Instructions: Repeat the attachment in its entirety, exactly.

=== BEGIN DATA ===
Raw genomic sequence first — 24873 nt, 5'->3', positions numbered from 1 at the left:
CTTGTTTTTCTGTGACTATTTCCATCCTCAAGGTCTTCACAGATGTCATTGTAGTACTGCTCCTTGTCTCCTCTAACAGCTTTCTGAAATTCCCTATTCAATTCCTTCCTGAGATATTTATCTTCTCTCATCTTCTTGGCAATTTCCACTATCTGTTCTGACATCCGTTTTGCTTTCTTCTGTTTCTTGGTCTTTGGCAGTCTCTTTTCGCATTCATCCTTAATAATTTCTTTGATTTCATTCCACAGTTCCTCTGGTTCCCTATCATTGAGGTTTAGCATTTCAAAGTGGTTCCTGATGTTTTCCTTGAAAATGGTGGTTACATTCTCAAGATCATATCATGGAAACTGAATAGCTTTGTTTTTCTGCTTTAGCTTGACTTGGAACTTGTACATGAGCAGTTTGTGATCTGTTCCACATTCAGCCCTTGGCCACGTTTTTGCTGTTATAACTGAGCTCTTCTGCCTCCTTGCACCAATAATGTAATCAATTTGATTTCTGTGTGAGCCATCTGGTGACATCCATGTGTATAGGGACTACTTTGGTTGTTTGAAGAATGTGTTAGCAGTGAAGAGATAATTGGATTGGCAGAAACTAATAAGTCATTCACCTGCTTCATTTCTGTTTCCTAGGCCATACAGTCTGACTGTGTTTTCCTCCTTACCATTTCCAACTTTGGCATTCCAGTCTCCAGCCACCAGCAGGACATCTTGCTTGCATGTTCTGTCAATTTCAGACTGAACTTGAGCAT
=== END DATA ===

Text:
Raw genomic sequence first — 24873 nt, 5'->3', positions numbered from 1 at the left:
CTTGTTTTTCTGTGACTATTTCCATCCTCAAGGTCTTCACAGATGTCATTGTAGTACTGCTCCTTGTCTCCTCTAACAGCTTTCTGAAATTCCCTATTCAATTCCTTCCTGAGATATTTATCTTCTCTCATCTTCTTGGCAATTTCCACTATCTGTTCTGACATCCGTTTTGCTTTCTTCTGTTTCTTGGTCTTTGGCAGTCTCTTTTCGCATTCATCCTTAATAATTTCTTTGATTTCATTCCACAGTTCCTCTGGTTCCCTATCATTGAGGTTTAGCATTTCAAAGTGGTTCCTGATGTTTTCCTTGAAAATGGTGGTTACATTCTCAAGATCATATCATGGAAACTGAATAGCTTTGTTTTTCTGCTTTAGCTTGACTTGGAACTTGTACATGAGCAGTTTGTGATCTGTTCCACATTCAGCCCTTGGCCACGTTTTTGCTGTTATAACTGAGCTCTTCTGCCTCCTTGCACCAATAATGTAATCAATTTGATTTCTGTGTGAGCCATCTGGTGACATCCATGTGTATAGGGACTACTTTGGTTGTTTGAAGAATGTGTTAGCAGTGAAGAGATAATTGGATTGGCAGAAACTAATAAGTCATTCACCTGCTTCATTTCTGTTTCCTAGGCCATACAGTCTGACTGTGTTTTCCTCCTTACCATTTCCAACTTTGGCATTCCAGTCTCCAGCCACCAGCAGGACATCTTGCTTGCATGTTCTGTCAATTTCAGACTGAACTTGAGCAT